Page:A tour through the northern counties of England, and the borders of Scotland - Volume I.djvu/52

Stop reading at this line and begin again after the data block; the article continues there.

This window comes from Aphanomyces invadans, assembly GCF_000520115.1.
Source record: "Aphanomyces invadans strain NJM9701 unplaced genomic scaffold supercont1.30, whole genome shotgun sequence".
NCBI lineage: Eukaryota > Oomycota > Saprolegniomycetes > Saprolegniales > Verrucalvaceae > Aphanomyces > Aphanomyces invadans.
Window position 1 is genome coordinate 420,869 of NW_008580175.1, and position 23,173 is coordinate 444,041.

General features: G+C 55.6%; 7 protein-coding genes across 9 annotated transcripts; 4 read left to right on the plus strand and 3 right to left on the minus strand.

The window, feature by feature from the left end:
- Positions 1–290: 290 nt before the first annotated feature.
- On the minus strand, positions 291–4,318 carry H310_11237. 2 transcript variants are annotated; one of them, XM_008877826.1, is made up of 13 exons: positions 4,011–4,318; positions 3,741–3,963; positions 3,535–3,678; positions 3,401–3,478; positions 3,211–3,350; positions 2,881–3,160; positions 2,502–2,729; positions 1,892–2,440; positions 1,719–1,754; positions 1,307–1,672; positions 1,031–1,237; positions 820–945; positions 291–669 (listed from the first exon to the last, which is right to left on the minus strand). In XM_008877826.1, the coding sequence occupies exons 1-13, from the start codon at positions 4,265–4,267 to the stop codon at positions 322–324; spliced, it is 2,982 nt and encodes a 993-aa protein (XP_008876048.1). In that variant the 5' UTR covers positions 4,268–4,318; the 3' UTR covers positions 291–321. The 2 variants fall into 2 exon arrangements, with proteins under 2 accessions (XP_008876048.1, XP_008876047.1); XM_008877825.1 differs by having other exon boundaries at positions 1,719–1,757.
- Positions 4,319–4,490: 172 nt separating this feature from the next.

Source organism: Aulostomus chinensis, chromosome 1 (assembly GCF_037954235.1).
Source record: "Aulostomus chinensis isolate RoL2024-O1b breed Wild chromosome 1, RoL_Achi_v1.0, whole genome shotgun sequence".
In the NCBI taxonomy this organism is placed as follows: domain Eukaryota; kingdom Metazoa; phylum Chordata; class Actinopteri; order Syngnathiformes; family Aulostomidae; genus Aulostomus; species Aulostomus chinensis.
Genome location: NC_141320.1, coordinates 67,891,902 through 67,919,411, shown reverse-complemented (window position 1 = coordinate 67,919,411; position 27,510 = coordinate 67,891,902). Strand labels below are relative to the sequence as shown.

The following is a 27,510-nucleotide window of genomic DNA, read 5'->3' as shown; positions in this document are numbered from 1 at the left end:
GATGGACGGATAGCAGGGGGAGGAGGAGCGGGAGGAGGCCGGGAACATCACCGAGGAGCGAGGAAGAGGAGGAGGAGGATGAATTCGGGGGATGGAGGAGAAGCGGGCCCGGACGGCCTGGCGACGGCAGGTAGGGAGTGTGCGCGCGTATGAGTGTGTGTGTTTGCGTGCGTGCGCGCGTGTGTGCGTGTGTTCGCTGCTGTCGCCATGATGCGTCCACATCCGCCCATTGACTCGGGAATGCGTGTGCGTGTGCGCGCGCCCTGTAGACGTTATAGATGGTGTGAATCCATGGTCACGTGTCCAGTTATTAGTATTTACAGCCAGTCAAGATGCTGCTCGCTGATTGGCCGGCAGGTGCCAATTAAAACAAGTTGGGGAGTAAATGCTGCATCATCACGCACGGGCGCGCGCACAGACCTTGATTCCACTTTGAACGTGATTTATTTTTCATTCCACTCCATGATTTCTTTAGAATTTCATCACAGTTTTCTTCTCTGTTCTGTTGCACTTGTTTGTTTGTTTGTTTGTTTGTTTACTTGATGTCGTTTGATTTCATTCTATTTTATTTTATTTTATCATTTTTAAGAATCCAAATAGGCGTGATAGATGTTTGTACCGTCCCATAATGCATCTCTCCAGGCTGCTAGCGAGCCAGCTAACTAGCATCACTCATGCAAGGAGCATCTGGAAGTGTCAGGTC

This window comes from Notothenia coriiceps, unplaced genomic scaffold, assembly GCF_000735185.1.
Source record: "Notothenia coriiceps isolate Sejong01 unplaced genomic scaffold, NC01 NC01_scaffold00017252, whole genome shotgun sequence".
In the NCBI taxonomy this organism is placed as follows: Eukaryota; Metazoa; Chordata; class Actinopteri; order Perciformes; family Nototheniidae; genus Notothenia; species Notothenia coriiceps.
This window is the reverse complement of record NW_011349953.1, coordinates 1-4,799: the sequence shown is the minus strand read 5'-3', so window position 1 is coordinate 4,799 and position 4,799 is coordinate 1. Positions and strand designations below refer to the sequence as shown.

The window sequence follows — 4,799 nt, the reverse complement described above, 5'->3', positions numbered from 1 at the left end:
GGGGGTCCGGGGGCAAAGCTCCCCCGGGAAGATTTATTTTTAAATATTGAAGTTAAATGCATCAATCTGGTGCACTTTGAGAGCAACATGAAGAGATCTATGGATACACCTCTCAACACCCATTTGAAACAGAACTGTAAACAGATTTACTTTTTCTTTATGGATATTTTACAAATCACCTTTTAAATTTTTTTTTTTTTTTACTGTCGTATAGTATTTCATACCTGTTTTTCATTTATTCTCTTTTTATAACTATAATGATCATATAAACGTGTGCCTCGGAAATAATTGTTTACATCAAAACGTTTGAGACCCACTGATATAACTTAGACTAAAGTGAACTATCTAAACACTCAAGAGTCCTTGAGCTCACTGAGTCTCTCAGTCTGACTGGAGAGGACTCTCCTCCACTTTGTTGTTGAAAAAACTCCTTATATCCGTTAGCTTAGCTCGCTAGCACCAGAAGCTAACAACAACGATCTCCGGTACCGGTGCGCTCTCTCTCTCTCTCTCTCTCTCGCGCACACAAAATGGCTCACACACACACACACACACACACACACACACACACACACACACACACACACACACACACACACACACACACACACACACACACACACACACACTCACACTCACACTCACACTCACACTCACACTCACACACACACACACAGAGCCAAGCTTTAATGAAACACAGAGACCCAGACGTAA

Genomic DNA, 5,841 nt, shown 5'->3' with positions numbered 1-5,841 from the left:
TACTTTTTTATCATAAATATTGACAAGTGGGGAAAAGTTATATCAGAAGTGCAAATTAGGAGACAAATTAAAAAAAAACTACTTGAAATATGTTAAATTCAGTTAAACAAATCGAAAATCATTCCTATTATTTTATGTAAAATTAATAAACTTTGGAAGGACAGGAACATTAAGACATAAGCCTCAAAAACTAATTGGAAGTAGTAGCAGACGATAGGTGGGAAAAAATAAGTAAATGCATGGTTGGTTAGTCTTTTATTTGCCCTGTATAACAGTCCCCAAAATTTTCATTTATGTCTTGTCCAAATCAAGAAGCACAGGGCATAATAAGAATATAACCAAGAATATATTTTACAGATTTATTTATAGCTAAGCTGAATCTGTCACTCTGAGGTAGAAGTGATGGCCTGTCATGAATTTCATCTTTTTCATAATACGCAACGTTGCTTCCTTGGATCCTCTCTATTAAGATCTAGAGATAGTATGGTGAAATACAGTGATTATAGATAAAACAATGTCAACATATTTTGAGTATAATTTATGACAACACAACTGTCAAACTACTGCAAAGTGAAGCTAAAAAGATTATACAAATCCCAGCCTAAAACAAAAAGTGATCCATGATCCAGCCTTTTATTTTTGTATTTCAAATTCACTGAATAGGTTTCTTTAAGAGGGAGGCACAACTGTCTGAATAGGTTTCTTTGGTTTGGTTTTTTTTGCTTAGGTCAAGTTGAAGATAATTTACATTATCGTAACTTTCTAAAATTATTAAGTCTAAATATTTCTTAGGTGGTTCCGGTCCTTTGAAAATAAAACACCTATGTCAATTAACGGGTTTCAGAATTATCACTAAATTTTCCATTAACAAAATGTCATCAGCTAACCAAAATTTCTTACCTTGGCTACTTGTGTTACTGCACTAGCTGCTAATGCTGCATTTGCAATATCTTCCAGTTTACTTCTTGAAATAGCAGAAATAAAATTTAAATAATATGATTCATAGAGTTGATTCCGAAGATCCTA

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from north to south; and the body seventy feet in breadth. A massive square tower rises from the centre of the structure, to the height of one hundred and thirty-two feet, of pure Anglo-Norman architecture, (commonly called the Saxon style) ornamented with three tiers of small blind arches; the arches of each range intersecting one another, as is observable in the works of that age. The body of the church and part of the chancel are supported by eighteen pillars, nine on each side, plain and round, measuring in girth twenty-one feet. Above the crown of the semicircular arches which these pillars support, runs a triforium, or passage cut through the wall, which is surmounted by a range of Gothic arches, as they are generally called, though the style appears to be nothing more than a variety of the Anglo-Norman arch, suggested by the form which was produced by these semicircles interlacing each other. We admired the neatness and taste with which the choir is fitted up, wherein parochial service is performed. Two thousand pounds were expended in the work in 1796. A beautiful effect is produced in this member of the fabric by the hexagonal termination to the cast; at which end five fine windows of richly-painted glass throw "a dim religious light" over the choir, that fills the mind with the most solemn